Our reviewer says this is a sweet, funny, incredibly nerdy road trip movie ... with an alien.

It goes without saying that the whole world could use a laugh right about now. Thankfully, the new sci-fi comedy Paul is arriving in theaters Friday, packing more laughs per minute than almost any movie in the past decade—along with great performances, inventive twists and a sweet core of silly fun.

Written by and starring British comics Nick Frost and Simon Pegg, the dynamic duo behind the brilliant cult hits Shaun of the Dead and Hot Fuzz, Paul centers on two nerdy British tourists named Clive (Frost) and Graeme (Pegg) who have come to America to visit the sci-fi nerd mecca of Comic-Con. They also decide to drive an RV across the U.S. to visit sites where alien encounters have allegedly occurred. Even they realize that they’re just being silly, and there’s no way they’ll ever encounter a real alien—until a car races around them in the dead of night before careening off the highway and exploding.

Looking for human survivors, they instead encounter a surly, wisecracking, dope-smoking alien named Paul (voiced by Seth Rogen in one of the best voiceover performances I’ve ever heard) who’s on the run from federal secret agents (Jason Bateman and Sigourney Weaver) who he believes are out to kill him. Paul took his name from the dog his spaceship crushed when it crash-landed in rural Wyoming in 1947, and he’s spent the past 60-plus years being questioned at the clandestine Area 51 for his advanced alien insights and technological know-how.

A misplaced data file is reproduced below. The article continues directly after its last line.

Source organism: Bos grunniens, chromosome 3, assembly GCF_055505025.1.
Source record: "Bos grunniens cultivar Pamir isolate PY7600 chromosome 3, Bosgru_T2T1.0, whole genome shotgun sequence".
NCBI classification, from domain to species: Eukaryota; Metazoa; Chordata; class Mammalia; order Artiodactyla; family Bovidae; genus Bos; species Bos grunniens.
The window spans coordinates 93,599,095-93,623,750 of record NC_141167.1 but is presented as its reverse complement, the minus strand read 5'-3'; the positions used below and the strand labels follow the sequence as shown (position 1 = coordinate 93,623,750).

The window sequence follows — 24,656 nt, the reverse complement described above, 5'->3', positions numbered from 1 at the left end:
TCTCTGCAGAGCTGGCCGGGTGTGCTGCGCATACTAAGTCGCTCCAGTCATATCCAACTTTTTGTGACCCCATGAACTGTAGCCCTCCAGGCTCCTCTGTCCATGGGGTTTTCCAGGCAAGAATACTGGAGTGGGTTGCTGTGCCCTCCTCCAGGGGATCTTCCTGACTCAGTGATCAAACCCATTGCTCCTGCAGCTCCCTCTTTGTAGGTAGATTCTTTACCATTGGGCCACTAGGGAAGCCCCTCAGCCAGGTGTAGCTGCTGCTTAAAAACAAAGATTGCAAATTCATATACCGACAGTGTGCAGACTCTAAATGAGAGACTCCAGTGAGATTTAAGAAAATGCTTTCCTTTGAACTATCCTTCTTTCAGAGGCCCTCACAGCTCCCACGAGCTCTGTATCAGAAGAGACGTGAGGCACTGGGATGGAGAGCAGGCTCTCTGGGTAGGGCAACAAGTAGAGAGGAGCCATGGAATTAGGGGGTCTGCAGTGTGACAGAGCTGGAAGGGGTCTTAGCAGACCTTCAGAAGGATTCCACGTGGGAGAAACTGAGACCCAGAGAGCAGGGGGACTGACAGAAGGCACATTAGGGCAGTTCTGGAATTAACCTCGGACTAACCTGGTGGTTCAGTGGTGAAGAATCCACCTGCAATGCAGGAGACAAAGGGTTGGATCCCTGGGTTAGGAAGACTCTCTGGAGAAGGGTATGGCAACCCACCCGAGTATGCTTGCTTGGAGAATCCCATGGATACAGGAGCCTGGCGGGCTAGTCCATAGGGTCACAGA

Paul is just desperate to stay on the run and alive, but things keep getting more complicated as junior federal agents (Bill Hader and Thomas Lennon) get roped into the chase, and the on-the-lam trio also pick up a fundamentalist Christian named Ruth (Kristen Wiig) who’s desperate to make a getaway of her own: from her repressive life managing a desert RV park with her Bible-thumping father (John Carroll Lynch).